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Holy Week Perspective of Leadership By R. Scott Rodin

Three Moments for a Holy Week Reflection

Amid this Holy Week, I invite you to listen to the words of Jesus in his High Priestly Prayer recorded in John 17. Before his final days leading to Calvary, Jesus prays to His Father on our behalf. Here are three reflections for us as leaders as we meditate on our Savior’s petitions.

Seeing our work from a kingdom perspective

“I glorified You on the earth having accomplished the work which You have given Me to do.

John 17:4

In these opening words, Jesus looks back on his three years of ministry, his proclamation of the kingdom of God, his demonstration of the values of that kingdom, his confrontation with evil and his revelation of the heart of God toward His people. As he nears the hour of his death, he is able to say to his Father that he has accomplished the work he was sent to do.

Holy Week allows us to ask bigger questions and consider eternal matters more than we might do in the more ordinary days that precede or follow. As we do, let us as leaders consider what we would say to our heavenly Father about our time on this earth. 

I reflect on Paul’s statement about David,

“When David had served the purposes of God for his generation, he fell asleep.”

Acts 13:36

Can it be said of us that we served God’s purposes in our generation? Can we look back on our leadership and say that we have brought God glory on earth by finishing the work He gave us to do? Is there any greater purpose in life?

As Jesus prepares for His last week of life on earth in his bodily form, he declares the glory of God revealed in the work for which he came. May God grant us a fresh vision for the purpose of our life as ones who bear the image of God and bring him glory through our knowledge, trust, and obedience to him.

Leading under the covering of Jesus’ prayer for us

I am no longer going to be in the world; and yet they themselves are in the world, and I am coming to You. Holy Father, keep them in Your name, the name which You have given Me, so that they may be one just as We are.

John 17:11

When we surrender our lives, confess our sins, and follow Jesus, this name covers us, the name we love, the name we honor, and the name we proclaim. His name defines us; by His name, we are guarded and covered. 

Do you need a word of encouragement today? Consider this: Jesus prayed specifically for you that by his name, the name which is above all names, the great I AM, you would be guarded, protected, and covered to the glory of the Father. Blessed be the name of the Lord!

Jesus described himself as the good shepherd, the bread of life, the light of the world, the resurrection, and the life. Meditate on the name of Jesus today. Say it repeatedly and thank the Father for the covering it gives you as one who bears his image in all you do.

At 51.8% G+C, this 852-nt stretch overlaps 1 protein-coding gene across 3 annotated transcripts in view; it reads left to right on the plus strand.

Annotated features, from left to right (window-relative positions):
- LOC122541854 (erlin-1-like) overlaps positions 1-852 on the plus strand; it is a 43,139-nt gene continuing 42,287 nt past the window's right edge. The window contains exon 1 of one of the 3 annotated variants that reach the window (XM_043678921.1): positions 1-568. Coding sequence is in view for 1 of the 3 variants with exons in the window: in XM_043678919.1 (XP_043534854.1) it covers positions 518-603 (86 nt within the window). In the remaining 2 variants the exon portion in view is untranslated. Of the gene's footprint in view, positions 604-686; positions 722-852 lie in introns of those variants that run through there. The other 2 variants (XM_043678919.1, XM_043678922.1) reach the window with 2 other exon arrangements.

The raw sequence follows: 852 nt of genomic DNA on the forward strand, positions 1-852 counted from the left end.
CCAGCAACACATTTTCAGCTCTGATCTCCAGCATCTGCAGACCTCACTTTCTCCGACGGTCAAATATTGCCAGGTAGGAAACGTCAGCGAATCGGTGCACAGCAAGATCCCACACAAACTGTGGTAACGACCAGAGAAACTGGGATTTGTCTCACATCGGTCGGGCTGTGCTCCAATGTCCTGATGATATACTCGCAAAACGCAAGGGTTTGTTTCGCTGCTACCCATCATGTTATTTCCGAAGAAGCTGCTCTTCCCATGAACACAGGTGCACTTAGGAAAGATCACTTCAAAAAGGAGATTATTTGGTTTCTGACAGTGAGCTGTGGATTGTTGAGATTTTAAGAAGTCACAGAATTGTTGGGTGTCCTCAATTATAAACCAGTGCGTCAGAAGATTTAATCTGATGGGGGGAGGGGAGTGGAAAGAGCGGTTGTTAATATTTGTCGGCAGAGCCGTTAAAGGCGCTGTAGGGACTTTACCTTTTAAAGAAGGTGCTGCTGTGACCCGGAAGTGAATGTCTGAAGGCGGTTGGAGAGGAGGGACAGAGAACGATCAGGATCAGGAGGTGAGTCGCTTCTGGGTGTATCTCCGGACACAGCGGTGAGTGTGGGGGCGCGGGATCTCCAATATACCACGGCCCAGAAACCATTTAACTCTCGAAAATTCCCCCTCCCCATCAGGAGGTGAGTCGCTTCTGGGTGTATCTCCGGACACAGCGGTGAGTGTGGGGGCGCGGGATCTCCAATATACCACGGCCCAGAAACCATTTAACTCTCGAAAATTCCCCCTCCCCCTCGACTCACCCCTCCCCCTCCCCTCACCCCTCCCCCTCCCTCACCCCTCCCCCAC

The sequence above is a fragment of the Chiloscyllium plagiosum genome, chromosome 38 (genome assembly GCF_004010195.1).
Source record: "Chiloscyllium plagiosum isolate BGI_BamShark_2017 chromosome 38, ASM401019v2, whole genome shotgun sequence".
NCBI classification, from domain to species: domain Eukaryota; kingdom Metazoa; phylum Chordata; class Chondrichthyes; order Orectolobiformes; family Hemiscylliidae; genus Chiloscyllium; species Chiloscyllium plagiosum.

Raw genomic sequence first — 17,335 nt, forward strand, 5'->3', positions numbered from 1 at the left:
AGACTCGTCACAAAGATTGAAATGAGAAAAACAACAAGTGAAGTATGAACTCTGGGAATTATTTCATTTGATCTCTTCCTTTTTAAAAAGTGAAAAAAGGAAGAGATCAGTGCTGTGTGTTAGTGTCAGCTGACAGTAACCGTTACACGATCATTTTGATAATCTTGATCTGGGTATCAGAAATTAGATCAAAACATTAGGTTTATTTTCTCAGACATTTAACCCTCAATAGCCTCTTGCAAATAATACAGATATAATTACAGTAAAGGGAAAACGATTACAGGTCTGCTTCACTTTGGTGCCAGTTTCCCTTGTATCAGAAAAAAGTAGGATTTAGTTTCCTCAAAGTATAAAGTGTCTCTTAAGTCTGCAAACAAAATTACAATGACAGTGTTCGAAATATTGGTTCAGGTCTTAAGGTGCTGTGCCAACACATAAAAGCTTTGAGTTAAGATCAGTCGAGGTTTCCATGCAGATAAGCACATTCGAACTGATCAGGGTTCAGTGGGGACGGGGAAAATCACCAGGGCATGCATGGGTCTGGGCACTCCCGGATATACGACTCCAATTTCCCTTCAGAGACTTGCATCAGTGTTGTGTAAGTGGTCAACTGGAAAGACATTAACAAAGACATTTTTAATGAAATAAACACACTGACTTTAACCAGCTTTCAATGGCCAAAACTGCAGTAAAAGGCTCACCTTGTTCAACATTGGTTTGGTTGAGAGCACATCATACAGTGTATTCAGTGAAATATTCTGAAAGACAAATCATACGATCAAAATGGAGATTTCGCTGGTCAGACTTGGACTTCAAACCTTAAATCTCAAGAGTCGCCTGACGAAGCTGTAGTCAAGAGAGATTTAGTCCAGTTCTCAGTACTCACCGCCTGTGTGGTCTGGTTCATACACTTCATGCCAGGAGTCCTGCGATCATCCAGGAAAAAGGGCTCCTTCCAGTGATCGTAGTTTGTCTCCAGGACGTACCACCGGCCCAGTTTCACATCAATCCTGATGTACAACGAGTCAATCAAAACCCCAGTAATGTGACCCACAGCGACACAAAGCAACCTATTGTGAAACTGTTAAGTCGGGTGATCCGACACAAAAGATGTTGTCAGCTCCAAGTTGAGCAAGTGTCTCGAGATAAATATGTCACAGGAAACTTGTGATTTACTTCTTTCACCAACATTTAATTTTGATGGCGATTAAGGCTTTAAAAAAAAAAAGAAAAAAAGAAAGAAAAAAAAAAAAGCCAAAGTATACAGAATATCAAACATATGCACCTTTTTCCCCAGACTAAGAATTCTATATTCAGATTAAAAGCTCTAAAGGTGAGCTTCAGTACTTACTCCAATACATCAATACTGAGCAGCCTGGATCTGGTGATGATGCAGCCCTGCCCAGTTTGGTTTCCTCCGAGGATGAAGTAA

Unexpected Joy

But now I am coming to You; and these things I speak in the world so that they may have My joy made full in themselves. I have given them Your word; and the world has hated them because they are not of the world, just as I am not of the world.I am not asking You to take them out of the world, but to keep them away from the evil one. They are not of the world, just as I am not of the world. Sanctify them in the truth; Your word is truth. 

John 17:13-17

Jesus prays that the joy he knows as the Son of the Father in the Spirit may be ours. Just by hearing his prayer we should experience a deep joy in bearing his image, living in his name, and being covered by his glory. What joy!

However, the prayer quickly turns to the reality of the opposition of the world to the things of God. We must note, the reason the world hates us is because we are not one of them. We are ‘not of the world’. This is the result of a life lived according to a set of other-worldly, kingdom values. It can include an unwillingness to participate in celebrating sin or sanctioning the enculturation of lies through our acquiescence. It can also point to our passion to share the good news of the coming of the kingdom of God in a world offended by the implications of its message; especially its call to repentance and the affirmation that we cannot save ourselves. In these and many other ways, haven been given God’s word in Jesus Christ, we will be changed, and that change will put us in direct opposition to our culture.

Knowing the implications of this truth, Jesus adds two powerful petitions to His prayer; that we be separated from the evil one, and that truth, God’s truth, absolute truth will sanctify us. In this Holy Week, are we committed to living as ones ‘not of this world’? Are we willing to speak and live the truth of God’s kingdom come and claim for ourselves the name of ‘Jesus followers’? 

May we experience what it means that Jesus’ joy is ‘made full in us’, and may that be enough to meet every need, still every fear and anchor every hope.

Blessed Holy Week!


Scott Rodin is Senior Consultant/Chief Strategy Officer for The Focus Group. Over the past thirty-eight years, Scott Rodin has helped hundreds of organizations improve their effectiveness in leadership, fund development, strategic planning, and board development. Be sure to read Dr. Rodin’s newest book is titled, The Greater Mission.

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